The Ups and Downs of My First Dahlia

A couple of months ago I ordered the Colette Dahlia pattern online. At around £14 it was almost twice the price of any I had bought before, but since Colette and Tilly seemed to make an appearance on pretty much every sewing blog I perused, I considered it a worthy investment. I’d bought some dark red wool fabric from the Knitting and Stitching Show in Harrogate, as well as some fairly cheap and cheerful navy and dark green tartan that I could see it working well with.

As it turned out, I used neither and opted for a cheap, plain blue jersey type fabric from ebay, £3 a metre. I wanted a fairly warm winter dress, which wouldn’t matter too much if it didn’t turn out well.
Cutting out the pattern and the pieces took a while, as it does, but was smooth. The darts and gathers went into the bodice without problem.

The raglan sleeves attached easily. I realised I had only cut out two of the waist band, rather than the four that were required, but as I had plenty of fabric left (I’d bought 3 metres) this was easily rectified. The second yoke hides all of the joins inside, and since improving my finishes is one of my resolutions this was hardly a step I could skip. Other than that I pinked the seam edges to finish them. When attaching the yoke, and sewing through three layers of fabric,

I did create an accidental partial pucker along part of the back. I wouldn’t have minded had it done that all the way across, as it almost looks like piping, but of course it only went part of the way. It had done something similar on one of the sleeves, which took me so long to unpick I vowed I wasn’t doing it again, so the pucker remains. Stubborn of me I realise.

The skirt called for a pleat, my first attempt and I don’t think I followed the instructions properly, as what I have been left with isn’t a pleat, but neither does it stand out enough to overly concern me.
The sleeves and neckline were finished using bias tape. For once I had been organised enough to source the matching colour of tape, thread and zip.

It was my first real attempt as using bias tape, and I was fairly happy with the neatness of the sleeves, even though I felt ideally the tape should have been pressed to the wrong side much more than it was.

Due to the type of fabric, I couldn’t press it ready to hem the skirt, but it somehow turned our fairly straight and attaching skirt to bodice was not problematic.
BUT, my last step was to use the bias tape to finish the neckline. As I had had to gather a couple of places on the neckline, I stitched the tape slightly lower than I would have, in order to cover the stitches (I imagine I should have eventually removed those stitches?). I stitched it round, and decided to secure it by sewing along the ditch on the right side, as I had done on the sleeves – I shied away from hand sewing as I was growing impatient. Dangerous I know. Sewing along the ditch was neat but missed in several places, meaning the tape didn’t lay flat. I tried to join it at the back, by hand, and created a kind of particularly unattractive arch. Everything had gone fairly well until this last step that made me feel that the dress was unwearable. As the tape had been sewn both sides I didn’t ever contemplate the mammoth task of unpicking, and instead began to panic that I had just spent 8 hours on something I couldn’t wear. There are no photos of this stage as I was in too much of a temper!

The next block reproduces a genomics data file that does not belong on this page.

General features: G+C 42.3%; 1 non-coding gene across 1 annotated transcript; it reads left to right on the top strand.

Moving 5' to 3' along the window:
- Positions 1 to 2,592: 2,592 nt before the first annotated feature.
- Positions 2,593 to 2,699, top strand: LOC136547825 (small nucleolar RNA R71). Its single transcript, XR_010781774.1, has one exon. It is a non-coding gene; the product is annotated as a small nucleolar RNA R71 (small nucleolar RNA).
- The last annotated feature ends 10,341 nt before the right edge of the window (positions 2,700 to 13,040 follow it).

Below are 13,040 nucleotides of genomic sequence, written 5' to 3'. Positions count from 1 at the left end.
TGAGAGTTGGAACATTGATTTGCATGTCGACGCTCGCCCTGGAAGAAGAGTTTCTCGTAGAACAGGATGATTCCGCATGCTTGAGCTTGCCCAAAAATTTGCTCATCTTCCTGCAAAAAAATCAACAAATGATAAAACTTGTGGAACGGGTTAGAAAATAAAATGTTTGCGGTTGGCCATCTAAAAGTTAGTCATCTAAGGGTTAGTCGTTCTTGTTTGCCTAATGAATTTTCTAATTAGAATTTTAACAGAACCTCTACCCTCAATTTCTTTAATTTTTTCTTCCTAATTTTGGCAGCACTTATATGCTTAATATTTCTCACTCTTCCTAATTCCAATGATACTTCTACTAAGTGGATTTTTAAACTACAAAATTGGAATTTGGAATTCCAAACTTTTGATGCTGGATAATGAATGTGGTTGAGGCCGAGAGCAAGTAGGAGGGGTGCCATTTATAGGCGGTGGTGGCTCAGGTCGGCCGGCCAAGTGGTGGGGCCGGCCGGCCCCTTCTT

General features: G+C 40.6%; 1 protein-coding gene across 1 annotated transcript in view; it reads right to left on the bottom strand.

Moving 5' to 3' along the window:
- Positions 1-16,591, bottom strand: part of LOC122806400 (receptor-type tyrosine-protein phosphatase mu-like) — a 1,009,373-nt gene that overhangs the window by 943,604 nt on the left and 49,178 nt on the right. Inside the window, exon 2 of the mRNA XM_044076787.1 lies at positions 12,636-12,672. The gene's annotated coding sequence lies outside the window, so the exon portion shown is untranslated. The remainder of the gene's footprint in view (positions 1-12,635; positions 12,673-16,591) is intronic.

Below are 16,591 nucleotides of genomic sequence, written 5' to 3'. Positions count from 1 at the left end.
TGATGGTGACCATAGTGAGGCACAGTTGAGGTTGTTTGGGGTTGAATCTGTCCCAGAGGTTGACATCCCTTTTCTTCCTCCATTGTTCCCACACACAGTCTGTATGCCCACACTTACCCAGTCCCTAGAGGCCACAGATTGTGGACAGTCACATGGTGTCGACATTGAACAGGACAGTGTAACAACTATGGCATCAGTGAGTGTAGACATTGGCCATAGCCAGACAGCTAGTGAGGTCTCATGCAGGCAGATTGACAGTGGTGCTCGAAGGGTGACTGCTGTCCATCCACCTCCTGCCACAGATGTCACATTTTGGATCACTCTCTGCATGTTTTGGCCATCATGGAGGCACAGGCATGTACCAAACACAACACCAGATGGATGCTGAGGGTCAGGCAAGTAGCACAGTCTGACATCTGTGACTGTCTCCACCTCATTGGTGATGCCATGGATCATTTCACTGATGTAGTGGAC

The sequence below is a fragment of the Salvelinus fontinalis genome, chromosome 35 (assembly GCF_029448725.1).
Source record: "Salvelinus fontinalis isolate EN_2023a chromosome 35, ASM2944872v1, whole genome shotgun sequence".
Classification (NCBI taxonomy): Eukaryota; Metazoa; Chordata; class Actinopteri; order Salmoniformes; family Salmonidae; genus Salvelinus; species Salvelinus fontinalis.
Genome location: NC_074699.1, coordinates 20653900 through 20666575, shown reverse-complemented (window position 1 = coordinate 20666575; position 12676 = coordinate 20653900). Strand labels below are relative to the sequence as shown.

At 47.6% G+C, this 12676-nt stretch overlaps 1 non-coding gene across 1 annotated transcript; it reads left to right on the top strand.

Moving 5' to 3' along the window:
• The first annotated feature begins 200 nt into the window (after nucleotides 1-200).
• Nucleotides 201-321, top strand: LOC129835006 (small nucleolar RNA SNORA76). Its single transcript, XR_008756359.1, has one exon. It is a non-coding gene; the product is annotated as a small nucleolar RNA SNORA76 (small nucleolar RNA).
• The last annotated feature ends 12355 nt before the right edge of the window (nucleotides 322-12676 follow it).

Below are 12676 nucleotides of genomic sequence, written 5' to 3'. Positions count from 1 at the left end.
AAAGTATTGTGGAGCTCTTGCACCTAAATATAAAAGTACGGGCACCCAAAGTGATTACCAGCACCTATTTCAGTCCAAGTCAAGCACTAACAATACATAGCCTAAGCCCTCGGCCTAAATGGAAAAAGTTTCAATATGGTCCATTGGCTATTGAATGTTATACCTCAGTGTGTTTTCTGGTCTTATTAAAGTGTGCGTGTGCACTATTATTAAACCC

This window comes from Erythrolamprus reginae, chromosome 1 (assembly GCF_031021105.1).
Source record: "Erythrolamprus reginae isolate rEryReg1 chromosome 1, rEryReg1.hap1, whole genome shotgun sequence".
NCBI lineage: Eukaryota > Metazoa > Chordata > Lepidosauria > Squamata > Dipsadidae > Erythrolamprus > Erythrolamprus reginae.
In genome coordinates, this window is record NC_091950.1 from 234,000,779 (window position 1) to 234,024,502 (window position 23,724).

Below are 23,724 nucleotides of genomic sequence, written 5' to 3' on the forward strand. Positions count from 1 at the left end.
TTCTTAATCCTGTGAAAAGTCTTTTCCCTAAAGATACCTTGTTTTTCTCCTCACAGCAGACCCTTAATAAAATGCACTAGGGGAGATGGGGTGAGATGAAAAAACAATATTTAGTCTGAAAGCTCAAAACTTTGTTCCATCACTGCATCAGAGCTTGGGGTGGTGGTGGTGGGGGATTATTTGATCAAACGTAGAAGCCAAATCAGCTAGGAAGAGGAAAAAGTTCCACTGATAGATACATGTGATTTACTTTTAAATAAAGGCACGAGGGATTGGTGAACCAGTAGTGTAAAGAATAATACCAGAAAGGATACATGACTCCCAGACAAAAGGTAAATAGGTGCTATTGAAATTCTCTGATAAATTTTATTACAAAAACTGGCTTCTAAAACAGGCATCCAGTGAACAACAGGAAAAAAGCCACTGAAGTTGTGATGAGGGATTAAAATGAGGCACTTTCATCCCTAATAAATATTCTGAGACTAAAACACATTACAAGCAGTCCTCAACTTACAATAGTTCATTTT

Then I had a brainwave; turn the bias tape inside and top stitch. I knew it couldn’t be any worse, so I did so immediately. The stitches were uneven and wiggly but it was an improvement and I was relieved.

I fear this make had led to something of an aversion to bias tape (facings I don’t have a problem with) which I know I will need to overcome. I know lots of things that I would do differently next time, such as trimming my seams right down to reduce bulk on the waistline. This make was a bit of a roller coaster but it taught me a lot. I am looking forward to learning from it and making another soon.


After all of that, I like much of how it has turned out. It’s different from other makes and I like the change of neck and waistline. I do find the shoulders are a bit loose but I am not sure whether this is due to the pattern, the fabric or just me. I also like the length and shape of the skirt. If you’ve made your own Dahlia I would love to hear about how it went and whether you have any tips that would help me next time.


7 responses to “The Ups and Downs of My First Dahlia

  1. I have not made that dress yet, so I can’t say much about it, but that style and colour looks lovely on you. I don’t find bias tape to be a problem because I use my 1/4″ foot and lots of pins to hold everything in place. The 1/4″ foot makes a nice even sewing line all around.

    Liked by 1 person

  2. Woohoo! Despite you having problems with it, it looks fantastic 🙂 I think the colour really suits you, and you have even joined my ‘I Hate Bias Tape’ Club! 😀

    Liked by 1 person

  3. Considering you had a few problems the end result looks great! It’s a good job you used a cheap fabric to test the pattern out with. I love the colour though! I hope you try again having bought the pattern for £14 and you’ve had a practice run, however stressful it was!

    Liked by 1 person

  4. Really does look great, and the process wasn’t bad all the way through. I’d make another as soon as you can to iron out the problems. The design really suits you. I’m no fan of bias binding either, the ŵider stuff helps, but I still find it really fiddly.

    Liked by 1 person

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